Australia's going all-in with its government-run fiber network. The government has now convinced the country's dominant telco, Telstra, to sign on with the scheme, get rid of its copper and cable lines, and transition its subscribers to the open-access national fiber program. When the project is complete, Australia will have taken an almost unprecedented step for a country of its size: legacy telecommunications infrastructure will be almost gone.
Although Australia had planned to move forward with its AUS$43 billion fiber network with or without Telstra, Telstra's decision to join the party is a significant one—the company could have held out and fought to keep its customers from defecting to fiber, setting the stage for a long platform war. In the end, though, there just weren't many benefits to doing this; a recent report from McKinsey and KPMG reemphasized the fact that the new fiber buildout would "accelerate the evolution of the industry," and it would be hard to compete with open-access fiber-to-the-home on speed.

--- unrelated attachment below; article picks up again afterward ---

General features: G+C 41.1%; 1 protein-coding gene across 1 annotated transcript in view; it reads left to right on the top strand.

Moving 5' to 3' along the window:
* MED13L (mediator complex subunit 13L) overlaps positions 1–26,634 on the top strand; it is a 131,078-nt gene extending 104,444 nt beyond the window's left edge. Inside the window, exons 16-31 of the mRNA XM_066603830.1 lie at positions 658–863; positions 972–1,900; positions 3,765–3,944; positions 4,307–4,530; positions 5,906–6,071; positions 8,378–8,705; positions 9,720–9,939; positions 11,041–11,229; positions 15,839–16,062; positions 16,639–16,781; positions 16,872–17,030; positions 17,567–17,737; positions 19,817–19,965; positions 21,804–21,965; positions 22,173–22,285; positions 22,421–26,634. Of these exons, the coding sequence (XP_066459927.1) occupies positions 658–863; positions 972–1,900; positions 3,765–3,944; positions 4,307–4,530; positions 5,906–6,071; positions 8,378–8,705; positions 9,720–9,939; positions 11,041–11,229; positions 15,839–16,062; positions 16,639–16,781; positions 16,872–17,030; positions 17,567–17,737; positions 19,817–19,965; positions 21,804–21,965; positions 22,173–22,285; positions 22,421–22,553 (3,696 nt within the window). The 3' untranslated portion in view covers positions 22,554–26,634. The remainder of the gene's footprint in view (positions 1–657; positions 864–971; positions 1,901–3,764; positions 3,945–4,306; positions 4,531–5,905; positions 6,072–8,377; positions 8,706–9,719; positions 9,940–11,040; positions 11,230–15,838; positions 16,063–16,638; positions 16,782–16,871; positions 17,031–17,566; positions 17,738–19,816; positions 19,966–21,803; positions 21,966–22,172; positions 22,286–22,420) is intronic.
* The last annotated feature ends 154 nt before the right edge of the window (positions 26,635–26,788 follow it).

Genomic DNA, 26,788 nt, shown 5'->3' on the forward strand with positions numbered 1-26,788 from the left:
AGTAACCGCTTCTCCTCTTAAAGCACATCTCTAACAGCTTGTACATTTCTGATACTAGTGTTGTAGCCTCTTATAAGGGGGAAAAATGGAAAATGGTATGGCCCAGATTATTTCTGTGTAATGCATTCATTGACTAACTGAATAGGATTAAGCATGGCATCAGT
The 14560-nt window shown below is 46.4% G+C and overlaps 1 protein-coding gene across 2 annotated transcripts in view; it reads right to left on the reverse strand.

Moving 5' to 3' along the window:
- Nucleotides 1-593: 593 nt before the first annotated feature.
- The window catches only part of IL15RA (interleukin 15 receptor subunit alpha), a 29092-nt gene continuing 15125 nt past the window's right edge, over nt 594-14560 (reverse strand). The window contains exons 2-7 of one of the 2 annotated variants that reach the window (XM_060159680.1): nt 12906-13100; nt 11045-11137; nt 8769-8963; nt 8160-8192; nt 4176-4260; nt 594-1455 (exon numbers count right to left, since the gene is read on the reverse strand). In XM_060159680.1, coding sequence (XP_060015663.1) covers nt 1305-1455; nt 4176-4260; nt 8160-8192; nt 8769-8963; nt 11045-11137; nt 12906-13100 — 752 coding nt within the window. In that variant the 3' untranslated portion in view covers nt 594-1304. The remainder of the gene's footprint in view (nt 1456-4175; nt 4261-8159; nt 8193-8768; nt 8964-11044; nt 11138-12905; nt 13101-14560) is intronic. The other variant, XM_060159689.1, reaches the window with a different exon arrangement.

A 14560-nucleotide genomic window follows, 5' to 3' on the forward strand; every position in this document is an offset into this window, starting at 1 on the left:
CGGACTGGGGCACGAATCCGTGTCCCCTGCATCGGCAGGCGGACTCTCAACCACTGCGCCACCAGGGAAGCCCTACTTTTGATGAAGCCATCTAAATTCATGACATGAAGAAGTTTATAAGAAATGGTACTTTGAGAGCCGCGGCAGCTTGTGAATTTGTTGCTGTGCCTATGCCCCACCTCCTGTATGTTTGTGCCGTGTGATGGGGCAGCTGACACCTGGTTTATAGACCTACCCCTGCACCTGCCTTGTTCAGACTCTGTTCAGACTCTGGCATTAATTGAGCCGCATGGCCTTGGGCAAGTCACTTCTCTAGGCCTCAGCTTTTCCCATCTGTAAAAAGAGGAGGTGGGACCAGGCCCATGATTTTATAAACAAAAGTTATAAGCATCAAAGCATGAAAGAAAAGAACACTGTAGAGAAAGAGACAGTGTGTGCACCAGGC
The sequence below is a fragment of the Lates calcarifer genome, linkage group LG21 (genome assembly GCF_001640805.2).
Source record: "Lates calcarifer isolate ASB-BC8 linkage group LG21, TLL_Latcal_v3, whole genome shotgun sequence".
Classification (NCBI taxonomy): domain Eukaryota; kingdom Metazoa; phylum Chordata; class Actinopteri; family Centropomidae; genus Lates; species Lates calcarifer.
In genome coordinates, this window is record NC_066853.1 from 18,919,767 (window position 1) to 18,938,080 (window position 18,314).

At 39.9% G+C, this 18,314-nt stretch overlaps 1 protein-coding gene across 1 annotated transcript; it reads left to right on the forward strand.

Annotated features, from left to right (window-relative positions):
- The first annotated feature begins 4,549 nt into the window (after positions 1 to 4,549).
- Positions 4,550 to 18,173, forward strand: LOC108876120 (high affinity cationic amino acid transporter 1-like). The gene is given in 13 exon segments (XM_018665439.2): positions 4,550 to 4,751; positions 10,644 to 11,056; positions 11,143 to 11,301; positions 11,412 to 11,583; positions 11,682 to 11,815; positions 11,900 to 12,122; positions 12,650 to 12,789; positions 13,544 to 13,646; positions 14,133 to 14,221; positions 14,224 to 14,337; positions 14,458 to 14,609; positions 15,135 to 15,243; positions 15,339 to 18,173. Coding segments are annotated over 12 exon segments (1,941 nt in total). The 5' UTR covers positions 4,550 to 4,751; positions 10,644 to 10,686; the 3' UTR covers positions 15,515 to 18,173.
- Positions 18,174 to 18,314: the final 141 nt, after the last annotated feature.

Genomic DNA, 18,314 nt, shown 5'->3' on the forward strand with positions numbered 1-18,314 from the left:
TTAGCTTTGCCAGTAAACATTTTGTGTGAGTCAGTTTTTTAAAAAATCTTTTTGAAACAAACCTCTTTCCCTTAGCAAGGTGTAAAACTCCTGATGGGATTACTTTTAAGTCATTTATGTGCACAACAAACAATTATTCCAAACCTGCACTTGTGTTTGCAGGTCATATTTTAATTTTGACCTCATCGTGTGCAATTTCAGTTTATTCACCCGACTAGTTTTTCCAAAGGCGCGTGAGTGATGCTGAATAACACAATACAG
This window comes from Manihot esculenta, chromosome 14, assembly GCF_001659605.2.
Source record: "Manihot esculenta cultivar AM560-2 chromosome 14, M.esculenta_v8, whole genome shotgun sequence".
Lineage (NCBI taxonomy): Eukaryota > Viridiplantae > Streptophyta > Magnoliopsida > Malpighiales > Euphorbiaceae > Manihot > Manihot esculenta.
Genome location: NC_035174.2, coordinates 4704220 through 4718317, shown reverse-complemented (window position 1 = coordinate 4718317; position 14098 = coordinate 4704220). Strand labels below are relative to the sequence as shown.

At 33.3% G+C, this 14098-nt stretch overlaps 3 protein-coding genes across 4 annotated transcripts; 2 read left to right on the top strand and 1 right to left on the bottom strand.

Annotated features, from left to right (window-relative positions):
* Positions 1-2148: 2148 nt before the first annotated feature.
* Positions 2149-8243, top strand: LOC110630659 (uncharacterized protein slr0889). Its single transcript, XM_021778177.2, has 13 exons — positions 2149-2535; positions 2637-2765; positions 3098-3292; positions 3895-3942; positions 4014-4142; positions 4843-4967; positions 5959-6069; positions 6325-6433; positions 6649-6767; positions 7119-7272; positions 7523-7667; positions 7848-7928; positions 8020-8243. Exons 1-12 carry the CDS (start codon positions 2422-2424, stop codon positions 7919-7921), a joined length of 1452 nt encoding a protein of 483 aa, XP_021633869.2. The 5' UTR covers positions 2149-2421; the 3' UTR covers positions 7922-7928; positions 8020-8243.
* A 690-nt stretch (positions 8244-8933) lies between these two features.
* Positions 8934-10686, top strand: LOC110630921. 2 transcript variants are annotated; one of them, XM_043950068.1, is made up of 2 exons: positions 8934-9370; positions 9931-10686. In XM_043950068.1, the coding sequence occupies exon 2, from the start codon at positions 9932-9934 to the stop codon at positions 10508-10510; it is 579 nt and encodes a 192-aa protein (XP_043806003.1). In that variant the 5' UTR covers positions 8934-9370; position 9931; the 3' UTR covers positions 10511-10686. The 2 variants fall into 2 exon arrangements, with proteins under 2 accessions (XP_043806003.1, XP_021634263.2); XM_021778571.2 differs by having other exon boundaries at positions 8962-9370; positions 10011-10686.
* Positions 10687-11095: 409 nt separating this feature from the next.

I've been on fiber for many years now in Japan. I was the first in my neighborhood to get it. It's made a big difference in my connection speeds. Not only does it carry my Internet connection, but also my phone and TV all comes into the house on the same fiber.
I'm starting to hear some other theories about this, and they're a bit more sinister.
According to some this ties into Australia's government plans to filter the web [webmasterworld.com]. If Telstra gives up all its cable infrastructure to the government then the backbone of the AU internet is going to be completely controlled by the government. They could then censor/filter anything and everything they want.